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It’s great to budget for the expected, but it’s imperative to budget for the unexpected. Recessions, car repairs, layoffs, and health emergencies arise that could affect your savings. Having three to six month’s worth of living expenses saved is what is recommended by Vanguard to help get you through surprise situations. Living expenses include food, housing, utilities, debt repayment, transportation and healthcare. Examples of things that shouldn’t be included are vacations, entertainment and dining out.

Review your 401(k) contributions

Review your 401(k) contributions

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About 54% of Americans say that their biggest financial worry is not saving enough for retirement, according to a Gallup poll from 2019. If you haven’t taken the company match for your 401(k), consider doing so. Even further, if you can afford to max out your 401(k), this could be an option for even more savings. Some employers may not offer a 401(k) or similar retirement plan. If this is the case, consider setting up a Roth IRA to contribute to.

Rethink your insurance coverage

Rethink your insurance coverage

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Life insurance should change as your life changes. If you’ve purchased a home or had children, for example, think about adjusting your life insurance plans to reflect those changes. Shop around and make sure you’re getting the best deal from your car insurance. If your premiums are going up for your health insurance, or if your doctor no longer accepts your insurance, switch to a plan better suited for you and your family.

Analyze your taxes

Analyze your taxes

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Keep a record and take full advantage of tax deductions or credits that might be available to you. Stay organized by keeping all your tax documents in one spot and make sure you’re choosing the right filing status.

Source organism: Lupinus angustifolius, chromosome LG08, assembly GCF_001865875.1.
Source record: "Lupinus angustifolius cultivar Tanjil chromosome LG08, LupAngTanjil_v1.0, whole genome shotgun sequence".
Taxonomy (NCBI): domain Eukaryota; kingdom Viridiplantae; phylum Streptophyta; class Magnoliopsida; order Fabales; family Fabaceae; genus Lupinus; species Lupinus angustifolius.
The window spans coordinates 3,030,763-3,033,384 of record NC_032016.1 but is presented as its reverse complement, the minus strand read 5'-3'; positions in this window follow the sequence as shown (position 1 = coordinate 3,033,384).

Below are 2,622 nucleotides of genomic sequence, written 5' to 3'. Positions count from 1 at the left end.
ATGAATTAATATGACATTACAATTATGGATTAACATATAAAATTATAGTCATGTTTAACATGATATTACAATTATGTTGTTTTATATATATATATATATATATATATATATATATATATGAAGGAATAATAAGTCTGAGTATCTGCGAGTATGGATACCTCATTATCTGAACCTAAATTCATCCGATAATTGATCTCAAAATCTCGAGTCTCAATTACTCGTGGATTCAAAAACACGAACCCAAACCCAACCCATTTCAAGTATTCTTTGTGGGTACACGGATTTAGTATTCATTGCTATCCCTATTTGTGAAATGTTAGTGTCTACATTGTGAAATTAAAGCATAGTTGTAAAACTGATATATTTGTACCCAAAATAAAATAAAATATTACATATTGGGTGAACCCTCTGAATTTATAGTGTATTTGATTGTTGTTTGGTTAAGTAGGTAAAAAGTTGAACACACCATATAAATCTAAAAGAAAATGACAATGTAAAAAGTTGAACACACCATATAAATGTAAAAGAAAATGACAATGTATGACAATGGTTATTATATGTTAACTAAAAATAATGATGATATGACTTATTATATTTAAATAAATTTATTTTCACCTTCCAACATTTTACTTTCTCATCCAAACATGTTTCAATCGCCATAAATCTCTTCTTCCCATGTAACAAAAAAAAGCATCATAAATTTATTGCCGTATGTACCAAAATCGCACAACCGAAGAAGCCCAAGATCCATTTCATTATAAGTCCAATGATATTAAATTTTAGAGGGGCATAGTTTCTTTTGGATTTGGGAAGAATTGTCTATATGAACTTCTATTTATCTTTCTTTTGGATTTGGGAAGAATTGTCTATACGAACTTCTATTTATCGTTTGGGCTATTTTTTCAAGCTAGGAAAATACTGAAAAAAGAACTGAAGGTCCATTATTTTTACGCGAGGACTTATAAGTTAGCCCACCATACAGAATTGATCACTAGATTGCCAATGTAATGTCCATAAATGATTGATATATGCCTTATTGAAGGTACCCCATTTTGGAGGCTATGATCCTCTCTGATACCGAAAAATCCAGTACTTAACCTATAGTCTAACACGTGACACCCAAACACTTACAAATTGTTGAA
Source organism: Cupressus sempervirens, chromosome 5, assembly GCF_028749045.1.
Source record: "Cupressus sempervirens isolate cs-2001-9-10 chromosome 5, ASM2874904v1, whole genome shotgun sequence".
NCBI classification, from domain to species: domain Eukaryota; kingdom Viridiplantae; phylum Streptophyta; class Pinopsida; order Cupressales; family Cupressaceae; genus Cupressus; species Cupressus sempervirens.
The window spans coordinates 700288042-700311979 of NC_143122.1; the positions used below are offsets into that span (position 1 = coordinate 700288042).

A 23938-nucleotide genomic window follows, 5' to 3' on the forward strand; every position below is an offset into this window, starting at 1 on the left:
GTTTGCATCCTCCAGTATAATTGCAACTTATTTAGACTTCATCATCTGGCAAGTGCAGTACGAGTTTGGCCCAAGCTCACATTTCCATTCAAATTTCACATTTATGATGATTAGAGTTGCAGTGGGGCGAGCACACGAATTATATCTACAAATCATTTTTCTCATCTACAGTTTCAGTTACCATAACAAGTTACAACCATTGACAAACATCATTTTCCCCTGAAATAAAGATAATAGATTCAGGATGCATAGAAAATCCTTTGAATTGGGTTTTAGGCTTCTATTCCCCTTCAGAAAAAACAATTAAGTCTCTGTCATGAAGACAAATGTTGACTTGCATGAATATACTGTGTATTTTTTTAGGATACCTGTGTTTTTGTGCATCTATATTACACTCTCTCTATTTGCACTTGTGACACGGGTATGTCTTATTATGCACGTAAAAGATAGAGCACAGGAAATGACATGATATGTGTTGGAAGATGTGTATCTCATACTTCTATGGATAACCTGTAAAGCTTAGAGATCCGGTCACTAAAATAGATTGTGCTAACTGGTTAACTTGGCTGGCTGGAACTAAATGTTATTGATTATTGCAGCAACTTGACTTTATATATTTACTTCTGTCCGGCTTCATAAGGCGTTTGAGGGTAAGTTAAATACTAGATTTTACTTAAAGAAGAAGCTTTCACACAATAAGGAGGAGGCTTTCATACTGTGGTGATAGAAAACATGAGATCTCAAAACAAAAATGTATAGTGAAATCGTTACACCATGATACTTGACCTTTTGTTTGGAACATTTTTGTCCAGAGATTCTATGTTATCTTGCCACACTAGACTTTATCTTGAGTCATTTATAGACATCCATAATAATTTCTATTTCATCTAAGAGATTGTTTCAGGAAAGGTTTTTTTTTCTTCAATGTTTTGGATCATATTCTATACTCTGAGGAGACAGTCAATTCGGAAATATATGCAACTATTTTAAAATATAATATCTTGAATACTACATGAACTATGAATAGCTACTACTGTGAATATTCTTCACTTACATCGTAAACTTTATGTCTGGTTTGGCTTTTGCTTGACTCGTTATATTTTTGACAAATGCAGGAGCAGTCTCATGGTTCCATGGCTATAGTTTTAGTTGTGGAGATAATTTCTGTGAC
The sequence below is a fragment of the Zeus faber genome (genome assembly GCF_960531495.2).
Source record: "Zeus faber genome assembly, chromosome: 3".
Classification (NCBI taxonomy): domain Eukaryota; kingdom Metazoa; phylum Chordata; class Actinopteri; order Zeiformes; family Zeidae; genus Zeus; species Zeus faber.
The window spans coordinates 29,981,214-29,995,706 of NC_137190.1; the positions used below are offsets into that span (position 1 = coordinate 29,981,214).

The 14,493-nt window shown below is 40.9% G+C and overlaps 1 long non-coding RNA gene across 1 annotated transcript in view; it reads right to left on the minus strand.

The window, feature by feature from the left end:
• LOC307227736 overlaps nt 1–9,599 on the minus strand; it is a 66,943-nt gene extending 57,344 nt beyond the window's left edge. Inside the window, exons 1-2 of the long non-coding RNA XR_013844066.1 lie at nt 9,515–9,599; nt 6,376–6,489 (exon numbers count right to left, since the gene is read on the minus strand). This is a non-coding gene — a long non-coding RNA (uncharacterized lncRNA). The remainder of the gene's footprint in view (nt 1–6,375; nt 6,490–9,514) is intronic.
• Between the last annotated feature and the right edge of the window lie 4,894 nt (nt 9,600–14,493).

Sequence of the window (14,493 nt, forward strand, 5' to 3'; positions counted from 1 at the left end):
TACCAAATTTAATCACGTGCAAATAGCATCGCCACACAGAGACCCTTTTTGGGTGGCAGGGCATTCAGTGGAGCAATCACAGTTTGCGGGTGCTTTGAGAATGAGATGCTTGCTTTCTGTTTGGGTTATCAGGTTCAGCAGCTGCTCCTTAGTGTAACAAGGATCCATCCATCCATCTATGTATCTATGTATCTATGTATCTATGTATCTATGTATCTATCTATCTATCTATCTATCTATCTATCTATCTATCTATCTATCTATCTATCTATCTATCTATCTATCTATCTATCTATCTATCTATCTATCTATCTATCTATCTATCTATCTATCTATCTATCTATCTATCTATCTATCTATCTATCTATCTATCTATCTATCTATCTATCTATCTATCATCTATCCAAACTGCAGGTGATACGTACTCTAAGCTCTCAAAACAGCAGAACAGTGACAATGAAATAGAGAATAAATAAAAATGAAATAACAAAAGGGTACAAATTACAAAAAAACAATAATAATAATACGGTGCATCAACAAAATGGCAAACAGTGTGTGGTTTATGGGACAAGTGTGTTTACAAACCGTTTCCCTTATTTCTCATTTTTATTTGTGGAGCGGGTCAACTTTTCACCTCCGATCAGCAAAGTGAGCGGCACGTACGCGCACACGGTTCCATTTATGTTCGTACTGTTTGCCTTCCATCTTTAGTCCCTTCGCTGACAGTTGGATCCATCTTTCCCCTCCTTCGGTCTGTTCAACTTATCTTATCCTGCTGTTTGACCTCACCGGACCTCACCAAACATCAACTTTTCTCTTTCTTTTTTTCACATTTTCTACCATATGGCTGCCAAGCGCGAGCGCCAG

Get a free credit report

Get a free credit report

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Under the Free Credit Reporting Act, you can get a free copy of your credit report from credit reporting companies Equifax, Experian and TransUnion. Reviewing your credit report will allow you to ensure that it remains accurate and to help protect yourself against identity theft. Your credit is crucial to your financial health and misconceptions about it, so make sure you understand what your score means.

Prioritize

Prioritize

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Keeping a watchful eye on your finances will help you determine when adjustments need to be made as priorities change. Budget for what is important right now, and be sure to always consider what you’ll need to save for in the future. The best part about budgets is that they can be adapted as your life circumstances change.

Thinking about how to allocate your income can be challenging. Here are 15 easy ways to start saving money.